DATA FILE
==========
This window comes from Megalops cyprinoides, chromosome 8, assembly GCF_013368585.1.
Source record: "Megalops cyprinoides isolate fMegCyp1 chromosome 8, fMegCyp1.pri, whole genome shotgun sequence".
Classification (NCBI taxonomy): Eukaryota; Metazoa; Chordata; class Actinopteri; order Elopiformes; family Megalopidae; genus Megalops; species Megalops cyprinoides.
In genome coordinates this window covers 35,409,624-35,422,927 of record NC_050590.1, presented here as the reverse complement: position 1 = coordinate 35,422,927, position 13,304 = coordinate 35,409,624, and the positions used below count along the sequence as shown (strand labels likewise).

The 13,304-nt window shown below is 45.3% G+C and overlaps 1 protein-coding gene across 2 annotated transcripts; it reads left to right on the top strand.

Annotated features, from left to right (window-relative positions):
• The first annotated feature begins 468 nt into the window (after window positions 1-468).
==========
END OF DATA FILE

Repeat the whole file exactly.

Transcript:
This window comes from Megalops cyprinoides, chromosome 8, assembly GCF_013368585.1.
Source record: "Megalops cyprinoides isolate fMegCyp1 chromosome 8, fMegCyp1.pri, whole genome shotgun sequence".
Classification (NCBI taxonomy): Eukaryota; Metazoa; Chordata; class Actinopteri; order Elopiformes; family Megalopidae; genus Megalops; species Megalops cyprinoides.
In genome coordinates this window covers 35,409,624-35,422,927 of record NC_050590.1, presented here as the reverse complement: position 1 = coordinate 35,422,927, position 13,304 = coordinate 35,409,624, and the positions used below count along the sequence as shown (strand labels likewise).

The 13,304-nt window shown below is 45.3% G+C and overlaps 1 protein-coding gene across 2 annotated transcripts; it reads left to right on the top strand.

Annotated features, from left to right (window-relative positions):
• The first annotated feature begins 468 nt into the window (after window positions 1-468).